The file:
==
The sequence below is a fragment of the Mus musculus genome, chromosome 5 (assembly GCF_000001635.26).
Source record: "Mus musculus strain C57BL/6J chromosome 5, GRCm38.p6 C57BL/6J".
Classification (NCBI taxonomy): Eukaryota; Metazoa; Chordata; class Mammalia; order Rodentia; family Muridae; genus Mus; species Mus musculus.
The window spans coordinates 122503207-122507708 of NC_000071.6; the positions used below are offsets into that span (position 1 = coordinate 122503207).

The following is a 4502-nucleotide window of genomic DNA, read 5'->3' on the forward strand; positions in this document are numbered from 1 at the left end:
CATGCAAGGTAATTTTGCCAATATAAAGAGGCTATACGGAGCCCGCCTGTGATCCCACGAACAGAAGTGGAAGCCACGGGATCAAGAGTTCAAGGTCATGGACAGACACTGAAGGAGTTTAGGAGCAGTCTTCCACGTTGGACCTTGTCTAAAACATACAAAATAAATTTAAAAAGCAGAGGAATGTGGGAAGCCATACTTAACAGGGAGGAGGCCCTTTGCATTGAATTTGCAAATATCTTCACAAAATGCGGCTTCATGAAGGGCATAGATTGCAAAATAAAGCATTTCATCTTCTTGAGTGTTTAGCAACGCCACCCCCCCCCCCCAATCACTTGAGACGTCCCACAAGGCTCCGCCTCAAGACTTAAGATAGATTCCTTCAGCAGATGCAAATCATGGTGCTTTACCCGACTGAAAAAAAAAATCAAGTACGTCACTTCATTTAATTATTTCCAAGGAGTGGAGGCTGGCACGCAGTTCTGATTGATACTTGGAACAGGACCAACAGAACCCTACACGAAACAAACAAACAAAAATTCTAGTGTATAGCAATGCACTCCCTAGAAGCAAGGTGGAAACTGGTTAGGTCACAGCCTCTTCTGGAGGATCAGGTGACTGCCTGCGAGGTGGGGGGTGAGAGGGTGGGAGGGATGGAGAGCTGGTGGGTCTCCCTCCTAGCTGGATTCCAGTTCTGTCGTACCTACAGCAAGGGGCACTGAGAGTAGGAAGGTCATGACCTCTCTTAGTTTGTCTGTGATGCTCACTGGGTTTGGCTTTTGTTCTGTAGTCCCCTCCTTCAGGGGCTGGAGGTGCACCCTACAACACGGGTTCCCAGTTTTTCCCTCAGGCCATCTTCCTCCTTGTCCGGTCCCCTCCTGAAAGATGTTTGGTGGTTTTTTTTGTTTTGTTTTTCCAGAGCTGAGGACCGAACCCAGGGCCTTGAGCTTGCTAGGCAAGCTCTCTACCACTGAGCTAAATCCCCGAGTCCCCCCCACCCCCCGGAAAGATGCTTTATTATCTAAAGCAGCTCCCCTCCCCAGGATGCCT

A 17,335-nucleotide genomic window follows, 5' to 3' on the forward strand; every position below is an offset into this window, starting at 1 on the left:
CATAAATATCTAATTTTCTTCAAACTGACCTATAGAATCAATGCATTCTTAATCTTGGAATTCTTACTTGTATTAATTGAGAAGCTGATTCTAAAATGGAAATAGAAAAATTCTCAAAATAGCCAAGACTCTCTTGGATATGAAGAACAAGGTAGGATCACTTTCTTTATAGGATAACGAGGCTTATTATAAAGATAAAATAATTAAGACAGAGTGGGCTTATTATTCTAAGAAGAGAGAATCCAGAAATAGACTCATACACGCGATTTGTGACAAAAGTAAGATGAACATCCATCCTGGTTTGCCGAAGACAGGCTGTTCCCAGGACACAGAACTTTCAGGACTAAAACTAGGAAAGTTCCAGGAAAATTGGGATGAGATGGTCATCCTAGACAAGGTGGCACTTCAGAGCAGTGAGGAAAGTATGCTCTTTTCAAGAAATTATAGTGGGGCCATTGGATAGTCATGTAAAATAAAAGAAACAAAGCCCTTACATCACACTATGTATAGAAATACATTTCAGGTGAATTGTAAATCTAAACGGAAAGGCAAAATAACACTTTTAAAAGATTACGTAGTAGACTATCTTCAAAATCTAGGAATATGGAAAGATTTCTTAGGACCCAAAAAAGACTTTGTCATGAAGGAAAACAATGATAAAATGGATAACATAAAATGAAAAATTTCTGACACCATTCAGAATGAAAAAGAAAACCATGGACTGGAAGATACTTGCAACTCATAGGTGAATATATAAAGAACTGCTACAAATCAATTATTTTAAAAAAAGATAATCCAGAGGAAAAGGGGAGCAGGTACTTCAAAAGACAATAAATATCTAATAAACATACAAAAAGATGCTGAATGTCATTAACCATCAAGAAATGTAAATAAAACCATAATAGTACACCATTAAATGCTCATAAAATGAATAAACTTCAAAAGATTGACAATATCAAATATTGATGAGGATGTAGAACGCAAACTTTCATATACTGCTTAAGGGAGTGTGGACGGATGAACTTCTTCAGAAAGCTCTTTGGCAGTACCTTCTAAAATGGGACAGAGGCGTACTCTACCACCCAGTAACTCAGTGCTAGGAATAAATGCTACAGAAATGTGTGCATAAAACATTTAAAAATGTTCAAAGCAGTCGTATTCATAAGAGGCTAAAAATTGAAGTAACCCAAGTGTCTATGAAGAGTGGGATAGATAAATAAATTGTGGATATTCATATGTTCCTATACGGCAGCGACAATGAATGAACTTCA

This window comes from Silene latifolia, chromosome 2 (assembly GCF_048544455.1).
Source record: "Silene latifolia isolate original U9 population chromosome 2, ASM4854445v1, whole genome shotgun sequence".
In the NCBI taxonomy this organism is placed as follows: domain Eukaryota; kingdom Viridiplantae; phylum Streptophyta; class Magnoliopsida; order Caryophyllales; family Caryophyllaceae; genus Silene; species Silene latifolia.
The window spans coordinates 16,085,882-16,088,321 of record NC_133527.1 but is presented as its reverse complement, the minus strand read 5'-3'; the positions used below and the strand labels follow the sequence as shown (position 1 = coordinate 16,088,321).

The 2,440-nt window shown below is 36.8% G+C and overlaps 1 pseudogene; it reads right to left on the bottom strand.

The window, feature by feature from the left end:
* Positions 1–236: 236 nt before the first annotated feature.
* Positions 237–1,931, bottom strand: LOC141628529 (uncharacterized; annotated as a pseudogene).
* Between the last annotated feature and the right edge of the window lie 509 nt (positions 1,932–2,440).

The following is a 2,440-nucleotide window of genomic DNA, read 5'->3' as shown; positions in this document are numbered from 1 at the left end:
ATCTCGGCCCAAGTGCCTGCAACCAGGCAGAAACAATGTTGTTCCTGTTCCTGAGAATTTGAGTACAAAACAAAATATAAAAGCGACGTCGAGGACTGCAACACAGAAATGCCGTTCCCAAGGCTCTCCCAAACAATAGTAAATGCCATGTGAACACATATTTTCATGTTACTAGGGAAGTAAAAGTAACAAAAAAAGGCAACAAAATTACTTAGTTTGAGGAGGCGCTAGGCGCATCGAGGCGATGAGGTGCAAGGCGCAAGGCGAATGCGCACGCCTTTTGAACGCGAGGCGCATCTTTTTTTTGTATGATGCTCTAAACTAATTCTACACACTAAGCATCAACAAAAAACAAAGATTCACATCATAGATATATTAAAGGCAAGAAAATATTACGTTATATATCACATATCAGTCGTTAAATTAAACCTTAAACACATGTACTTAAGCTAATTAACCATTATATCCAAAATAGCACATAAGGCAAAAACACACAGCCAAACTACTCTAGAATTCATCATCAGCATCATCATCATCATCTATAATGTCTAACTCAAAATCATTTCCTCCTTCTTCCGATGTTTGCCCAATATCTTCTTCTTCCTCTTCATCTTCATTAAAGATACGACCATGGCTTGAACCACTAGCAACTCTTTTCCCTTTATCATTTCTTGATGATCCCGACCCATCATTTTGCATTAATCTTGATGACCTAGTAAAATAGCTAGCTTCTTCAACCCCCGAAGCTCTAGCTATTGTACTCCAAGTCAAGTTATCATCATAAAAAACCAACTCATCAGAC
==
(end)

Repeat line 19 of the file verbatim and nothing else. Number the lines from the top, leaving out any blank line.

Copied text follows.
ATCTCGGCCCAAGTGCCTGCAACCAGGCAGAAACAATGTTGTTCCTGTTCCTGAGAATTTGAGTACAAAACAAAATATAAAAGCGACGTCGAGGACTGCAACACAGAAATGCCGTTCCCAAGGCTCTCCCAAACAATAGTAAATGCCATGTGAACACATATTTTCATGTTACTAGGGAAGTAAAAGTAACAAAAAAAGGCAACAAAATTACTTAGTTTGAGGAGGCGCTAGGCGCATCGAGGCGATGAGGTGCAAGGCGCAAGGCGAATGCGCACGCCTTTTGAACGCGAGGCGCATCTTTTTTTTGTATGATGCTCTAAACTAATTCTACACACTAAGCATCAACAAAAAACAAAGATTCACATCATAGATATATTAAAGGCAAGAAAATATTACGTTATATATCACATATCAGTCGTTAAATTAAACCTTAAACACATGTACTTAAGCTAATTAACCATTATATCCAAAATAGCACATAAGGCAAAAACACACAGCCAAACTACTCTAGAATTCATCATCAGCATCATCATCATCATCTATAATGTCTAACTCAAAATCATTTCCTCCTTCTTCCGATGTTTGCCCAATATCTTCTTCTTCCTCTTCATCTTCATTAAAGATACGACCATGGCTTGAACCACTAGCAACTCTTTTCCCTTTATCATTTCTTGATGATCCCGACCCATCATTTTGCATTAATCTTGATGACCTAGTAAAATAGCTAGCTTCTTCAACCCCCGAAGCTCTAGCTATTGTACTCCAAGTCAAGTTATCATCATAAAAAACCAACTCATCAGAC